Maximilian Ramgraber

Assistant Professor at TU Delft
Department of Geoscience and Engineering - Section Reservoir Engineering


Hello! I am an Assistant Professor at TU Delft's Department of Geoscience and Engineering. Most of my research involves nonlinear data assimilation and uncertainty estimation. These methods help us to build advanced, self-correcting simulations of complex environmental systems. With their help, we can make more reliable predictions of both the present and future.

Research Interests

Uncertainty Estimation and Parameter Inference

Most of my research revolves around uncertainty estimation. Information about environmental systems is often scarce, and the consequence is uncertainty. Statistical methods allows us to quantify this uncertainty where it cannot be otherwise resolved. This is critical in the study of the subsurface, one of the most information-limited environmental systems. I am particularly interested in statistical methods which allow us to capture advanced aspects of uncertainty such as Pareto frontiers, multi-modality, and other non-Gaussian features.

Data Assimilation and Sequential Inference

Data assimilation is a specialized form of uncertainty estimation. It plays an important role in systems where we have an interest in sequential or real-time updates to our simulations. Examples include weather forecasts, automated pump control, petroleum engineering, or GPS tracking. Advanced data assimilation algorithms can even infer and improve a model's parameters with time, yielding self-improving simulations. Much of my work focusses on such algorithms.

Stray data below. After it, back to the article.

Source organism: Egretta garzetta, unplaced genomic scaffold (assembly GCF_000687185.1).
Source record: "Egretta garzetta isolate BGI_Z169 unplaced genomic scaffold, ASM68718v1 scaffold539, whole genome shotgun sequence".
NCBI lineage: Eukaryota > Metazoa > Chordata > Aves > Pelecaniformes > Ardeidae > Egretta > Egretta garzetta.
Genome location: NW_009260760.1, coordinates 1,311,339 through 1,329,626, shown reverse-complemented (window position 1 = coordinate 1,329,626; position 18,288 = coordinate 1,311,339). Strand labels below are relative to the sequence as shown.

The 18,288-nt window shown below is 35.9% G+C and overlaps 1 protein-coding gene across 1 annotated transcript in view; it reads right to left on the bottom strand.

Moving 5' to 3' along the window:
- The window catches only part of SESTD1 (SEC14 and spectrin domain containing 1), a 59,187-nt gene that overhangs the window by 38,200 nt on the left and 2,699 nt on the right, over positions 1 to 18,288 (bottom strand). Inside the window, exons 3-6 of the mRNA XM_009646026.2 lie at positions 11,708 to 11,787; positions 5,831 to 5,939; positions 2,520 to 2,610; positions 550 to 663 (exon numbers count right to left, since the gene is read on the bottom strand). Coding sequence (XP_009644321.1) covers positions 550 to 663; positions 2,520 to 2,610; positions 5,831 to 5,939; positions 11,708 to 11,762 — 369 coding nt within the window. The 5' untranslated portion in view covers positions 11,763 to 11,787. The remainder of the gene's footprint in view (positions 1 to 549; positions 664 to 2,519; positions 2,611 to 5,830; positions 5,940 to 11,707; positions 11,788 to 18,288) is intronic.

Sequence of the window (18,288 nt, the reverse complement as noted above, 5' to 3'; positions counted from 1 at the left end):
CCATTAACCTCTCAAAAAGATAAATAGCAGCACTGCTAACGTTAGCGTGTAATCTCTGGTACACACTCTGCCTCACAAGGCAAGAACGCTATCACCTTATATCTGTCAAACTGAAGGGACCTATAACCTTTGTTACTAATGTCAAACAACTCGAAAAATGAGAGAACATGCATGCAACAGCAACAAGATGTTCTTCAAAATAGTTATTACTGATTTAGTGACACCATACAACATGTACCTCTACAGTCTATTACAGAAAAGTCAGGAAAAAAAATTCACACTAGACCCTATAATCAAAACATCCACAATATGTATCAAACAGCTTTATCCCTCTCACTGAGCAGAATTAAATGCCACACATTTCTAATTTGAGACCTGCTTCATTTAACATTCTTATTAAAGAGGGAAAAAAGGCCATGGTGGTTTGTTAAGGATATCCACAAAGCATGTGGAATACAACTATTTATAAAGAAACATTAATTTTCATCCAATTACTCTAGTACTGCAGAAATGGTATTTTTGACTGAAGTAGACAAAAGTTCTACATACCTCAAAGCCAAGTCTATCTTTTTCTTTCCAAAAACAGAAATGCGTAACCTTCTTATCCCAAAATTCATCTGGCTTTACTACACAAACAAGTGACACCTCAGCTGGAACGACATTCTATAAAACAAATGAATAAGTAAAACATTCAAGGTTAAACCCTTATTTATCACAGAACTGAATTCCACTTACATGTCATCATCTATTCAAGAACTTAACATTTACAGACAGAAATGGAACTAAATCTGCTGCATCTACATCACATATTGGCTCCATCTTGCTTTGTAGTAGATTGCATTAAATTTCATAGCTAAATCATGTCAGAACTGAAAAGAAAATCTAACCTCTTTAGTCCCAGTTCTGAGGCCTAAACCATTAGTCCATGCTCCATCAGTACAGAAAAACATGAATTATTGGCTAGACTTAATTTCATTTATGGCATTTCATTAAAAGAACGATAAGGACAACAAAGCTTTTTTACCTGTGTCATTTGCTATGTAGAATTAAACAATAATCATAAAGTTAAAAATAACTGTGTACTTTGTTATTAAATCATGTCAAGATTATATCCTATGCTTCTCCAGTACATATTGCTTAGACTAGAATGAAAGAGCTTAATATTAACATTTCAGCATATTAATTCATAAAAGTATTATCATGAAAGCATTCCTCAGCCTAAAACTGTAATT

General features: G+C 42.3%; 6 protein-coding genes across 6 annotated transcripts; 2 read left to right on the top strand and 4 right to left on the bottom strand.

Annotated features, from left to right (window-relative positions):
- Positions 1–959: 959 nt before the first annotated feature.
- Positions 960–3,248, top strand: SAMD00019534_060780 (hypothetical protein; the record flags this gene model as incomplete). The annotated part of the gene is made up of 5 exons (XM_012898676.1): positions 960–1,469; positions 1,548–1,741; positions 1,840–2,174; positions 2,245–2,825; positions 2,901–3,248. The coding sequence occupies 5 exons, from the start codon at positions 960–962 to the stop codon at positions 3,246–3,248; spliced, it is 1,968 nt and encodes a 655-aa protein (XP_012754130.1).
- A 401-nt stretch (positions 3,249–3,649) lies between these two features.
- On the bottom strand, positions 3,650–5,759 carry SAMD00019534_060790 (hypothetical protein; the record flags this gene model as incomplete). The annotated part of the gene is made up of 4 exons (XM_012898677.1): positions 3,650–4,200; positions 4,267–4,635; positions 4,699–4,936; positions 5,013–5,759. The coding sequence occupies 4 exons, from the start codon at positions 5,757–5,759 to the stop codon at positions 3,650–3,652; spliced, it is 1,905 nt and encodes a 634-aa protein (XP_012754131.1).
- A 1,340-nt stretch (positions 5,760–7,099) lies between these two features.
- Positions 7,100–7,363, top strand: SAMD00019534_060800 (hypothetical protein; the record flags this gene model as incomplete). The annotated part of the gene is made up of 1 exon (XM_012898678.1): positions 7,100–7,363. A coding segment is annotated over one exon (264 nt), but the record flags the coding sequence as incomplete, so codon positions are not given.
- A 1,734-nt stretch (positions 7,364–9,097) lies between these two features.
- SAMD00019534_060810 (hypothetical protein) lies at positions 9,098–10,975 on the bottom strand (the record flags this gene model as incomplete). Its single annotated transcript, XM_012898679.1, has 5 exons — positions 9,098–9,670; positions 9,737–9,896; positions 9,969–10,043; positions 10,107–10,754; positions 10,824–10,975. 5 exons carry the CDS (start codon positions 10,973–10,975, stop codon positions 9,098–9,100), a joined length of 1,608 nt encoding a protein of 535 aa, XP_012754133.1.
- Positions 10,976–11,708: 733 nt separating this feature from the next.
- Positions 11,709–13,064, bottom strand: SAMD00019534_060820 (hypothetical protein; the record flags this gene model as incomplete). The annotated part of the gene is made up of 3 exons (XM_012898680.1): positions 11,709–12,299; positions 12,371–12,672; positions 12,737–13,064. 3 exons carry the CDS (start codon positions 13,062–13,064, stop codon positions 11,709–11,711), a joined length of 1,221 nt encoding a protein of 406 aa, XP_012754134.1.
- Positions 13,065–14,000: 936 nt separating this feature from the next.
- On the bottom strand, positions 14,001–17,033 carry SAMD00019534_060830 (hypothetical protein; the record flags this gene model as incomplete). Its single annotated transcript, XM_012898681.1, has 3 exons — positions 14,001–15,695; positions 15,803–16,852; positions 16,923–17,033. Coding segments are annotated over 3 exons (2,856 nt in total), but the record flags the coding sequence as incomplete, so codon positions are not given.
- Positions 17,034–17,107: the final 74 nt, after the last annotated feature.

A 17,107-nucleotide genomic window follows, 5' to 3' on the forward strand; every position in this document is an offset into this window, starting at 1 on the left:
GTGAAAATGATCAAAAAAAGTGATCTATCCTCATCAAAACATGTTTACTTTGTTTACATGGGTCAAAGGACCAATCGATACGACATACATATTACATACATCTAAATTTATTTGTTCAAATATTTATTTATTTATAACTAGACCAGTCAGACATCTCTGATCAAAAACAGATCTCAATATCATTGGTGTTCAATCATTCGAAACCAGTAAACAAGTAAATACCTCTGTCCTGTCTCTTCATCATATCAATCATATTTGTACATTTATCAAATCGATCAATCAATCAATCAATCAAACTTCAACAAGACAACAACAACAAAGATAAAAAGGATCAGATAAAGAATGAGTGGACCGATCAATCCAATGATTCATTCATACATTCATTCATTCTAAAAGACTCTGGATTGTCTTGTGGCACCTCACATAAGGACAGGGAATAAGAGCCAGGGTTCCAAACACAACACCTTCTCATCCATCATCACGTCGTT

Hydrogeology and Numerical Modelling

The context in which I explore these subjects is often hydrogeology. Groundwater is the most important freshwater reservoir in many parts of the world. Unfortunately, the subsurface is mostly unobservable, which makes its study challenging. With predominantly point-wise data, numerical models are an important tool to create physically meaningful connections between these fragmented pieces of information. When combined with uncertainty estimation, we can rigorously study the plausibility and consequences of different hypotheses about the subsurface's properties even with incomplete data.

Academic waypoints

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University of KielGermany
Geoscience B.Sc.

University of NeuchâtelSwitzerland
University of TübingenGermany
Applied & Environmental Geoscience M.Sc. 
MITUnited States of America
Postdoctoral Researcher
Swiss Federal Institute of Aquatic Science & TechnologySwitzerland
TU DelftNetherlands
Assistant Professor(tenure track)